The supply chain response to environmental pressures
Author(s)Paquette, Julie Rebecca
Massachusetts Institute of Technology. Dept. of Civil and Environmental Engineering.
David H. Marks.
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Understanding and shaping the relationship between supply chain management and the natural environment is critical not only to human health and the environment, but to the future success of business. While the cumulative environmental impacts of industrial production are best addressed at the supply chain level, little research has connected the overall context of supply chain management, including the characteristics of environmental pressures and market drivers, to a general approach for developing operational supply chain processes that may deliver environmental and economic performance improvements. Findings from a series of semi-structured interviews indicate that there are four sources of environmental pressure currently affecting supply chain management in unique ways. These include regulations, customer demands, resources, and ethical responsibility. Corporations that are better able to identify and understand these impacts will be better positioned to address them strategically. A framework of supply chain environmental excellence is presented to illustrate how corporations may integrate environmental operating models, operational objectives, and new supply chain processes into a comprehensive corporate strategy.(cont.) A case study of the emergence of reverse supply chains within the electronics industry illustrates why supply chain processes should be developed in a context defined by environmental pressures and market drivers. As the electronics industry is faced with environmental pressure from evolving regulatory directives, liability concerns, and social responsibility demands, leading companies are researching and piloting reverse processes to varying extents. Findings from a second series of industry interviews reveal a number of regulatory, behavioral, and economic trends and challenges that collectively shape both strategic considerations for individual corporations and the overall supply chain capabilities of the industry.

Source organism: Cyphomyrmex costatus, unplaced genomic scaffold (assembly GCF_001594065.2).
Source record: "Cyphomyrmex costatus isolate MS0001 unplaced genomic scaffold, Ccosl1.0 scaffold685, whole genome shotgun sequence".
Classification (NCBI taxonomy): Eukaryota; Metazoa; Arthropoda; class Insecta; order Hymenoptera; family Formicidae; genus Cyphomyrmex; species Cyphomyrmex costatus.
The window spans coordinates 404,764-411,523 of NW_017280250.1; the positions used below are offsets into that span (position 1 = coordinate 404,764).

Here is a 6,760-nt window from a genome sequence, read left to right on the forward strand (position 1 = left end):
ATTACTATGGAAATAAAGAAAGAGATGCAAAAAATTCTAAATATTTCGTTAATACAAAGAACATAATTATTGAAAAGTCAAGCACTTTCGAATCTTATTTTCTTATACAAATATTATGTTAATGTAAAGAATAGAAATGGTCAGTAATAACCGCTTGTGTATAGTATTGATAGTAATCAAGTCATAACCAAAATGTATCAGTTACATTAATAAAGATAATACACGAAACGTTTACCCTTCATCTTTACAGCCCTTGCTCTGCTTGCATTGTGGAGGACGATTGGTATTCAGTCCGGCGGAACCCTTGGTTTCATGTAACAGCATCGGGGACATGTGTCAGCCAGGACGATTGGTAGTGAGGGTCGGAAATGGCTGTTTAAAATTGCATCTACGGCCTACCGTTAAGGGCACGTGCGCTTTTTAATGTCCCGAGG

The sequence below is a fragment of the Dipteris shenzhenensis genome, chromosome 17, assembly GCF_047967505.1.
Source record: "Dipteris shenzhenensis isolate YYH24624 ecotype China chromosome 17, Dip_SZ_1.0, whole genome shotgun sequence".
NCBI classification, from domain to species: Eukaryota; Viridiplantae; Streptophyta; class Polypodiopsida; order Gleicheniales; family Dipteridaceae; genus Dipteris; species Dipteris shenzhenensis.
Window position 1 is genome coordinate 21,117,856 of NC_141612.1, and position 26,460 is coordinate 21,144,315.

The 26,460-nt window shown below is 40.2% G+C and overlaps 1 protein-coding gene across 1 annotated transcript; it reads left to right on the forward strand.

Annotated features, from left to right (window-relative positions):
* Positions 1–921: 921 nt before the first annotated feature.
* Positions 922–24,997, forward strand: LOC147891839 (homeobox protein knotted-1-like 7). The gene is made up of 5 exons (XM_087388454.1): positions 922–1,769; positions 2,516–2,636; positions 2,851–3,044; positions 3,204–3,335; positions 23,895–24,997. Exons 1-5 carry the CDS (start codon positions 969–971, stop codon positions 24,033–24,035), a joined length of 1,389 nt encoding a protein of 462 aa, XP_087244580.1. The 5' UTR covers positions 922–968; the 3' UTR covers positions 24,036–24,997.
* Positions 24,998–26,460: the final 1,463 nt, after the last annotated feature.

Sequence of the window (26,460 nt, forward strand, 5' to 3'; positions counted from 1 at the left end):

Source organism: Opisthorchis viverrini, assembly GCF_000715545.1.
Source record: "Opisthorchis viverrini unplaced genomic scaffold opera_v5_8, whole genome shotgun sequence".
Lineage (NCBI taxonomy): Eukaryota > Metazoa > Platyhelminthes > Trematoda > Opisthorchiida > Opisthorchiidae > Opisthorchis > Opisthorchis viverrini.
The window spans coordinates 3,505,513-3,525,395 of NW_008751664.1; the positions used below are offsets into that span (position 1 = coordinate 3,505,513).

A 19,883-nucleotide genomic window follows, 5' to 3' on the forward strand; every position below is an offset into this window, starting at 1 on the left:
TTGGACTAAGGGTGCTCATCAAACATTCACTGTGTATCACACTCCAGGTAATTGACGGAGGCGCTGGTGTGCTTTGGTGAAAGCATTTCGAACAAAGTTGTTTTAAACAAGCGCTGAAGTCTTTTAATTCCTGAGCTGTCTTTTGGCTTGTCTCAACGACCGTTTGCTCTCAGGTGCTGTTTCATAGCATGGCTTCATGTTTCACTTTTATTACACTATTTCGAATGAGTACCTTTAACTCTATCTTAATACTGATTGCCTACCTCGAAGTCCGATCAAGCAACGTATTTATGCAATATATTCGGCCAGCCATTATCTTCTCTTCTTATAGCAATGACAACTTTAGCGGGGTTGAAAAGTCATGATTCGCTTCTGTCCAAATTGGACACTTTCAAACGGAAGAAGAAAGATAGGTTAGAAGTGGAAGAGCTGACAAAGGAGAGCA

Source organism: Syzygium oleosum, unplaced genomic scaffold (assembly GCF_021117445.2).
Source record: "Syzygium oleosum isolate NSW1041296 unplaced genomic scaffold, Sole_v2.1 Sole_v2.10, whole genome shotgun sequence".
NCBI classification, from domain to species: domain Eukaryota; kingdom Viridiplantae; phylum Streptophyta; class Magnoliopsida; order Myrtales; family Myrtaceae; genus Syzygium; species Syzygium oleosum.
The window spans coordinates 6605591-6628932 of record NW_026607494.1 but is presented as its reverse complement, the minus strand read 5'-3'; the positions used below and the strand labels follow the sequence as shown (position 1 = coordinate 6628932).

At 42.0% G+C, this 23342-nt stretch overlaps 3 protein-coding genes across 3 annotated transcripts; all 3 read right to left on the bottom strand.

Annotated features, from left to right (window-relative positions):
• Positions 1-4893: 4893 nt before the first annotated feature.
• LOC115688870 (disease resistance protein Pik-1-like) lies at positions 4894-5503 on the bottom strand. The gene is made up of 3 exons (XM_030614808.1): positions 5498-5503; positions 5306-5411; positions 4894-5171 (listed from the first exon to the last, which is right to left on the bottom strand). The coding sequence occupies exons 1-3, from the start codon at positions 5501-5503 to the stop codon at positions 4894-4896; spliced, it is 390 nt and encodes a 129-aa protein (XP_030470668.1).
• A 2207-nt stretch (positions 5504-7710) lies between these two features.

Thesis (S.M.)--Massachusetts Institute of Technology, Engineering Systems Division, Technology and Policy Program; and, Thesis (S.M.)--Massachusetts Institute of Technology, Dept. of Civil and Environmental Engineering, 2006.Includes bibliographical references (p. 131-135).
DepartmentMassachusetts Institute of Technology. Technology and Policy Program.; Massachusetts Institute of Technology. Dept. of Civil and Environmental Engineering.
Massachusetts Institute of Technology
Technology and Policy Program., Civil and Environmental Engineering.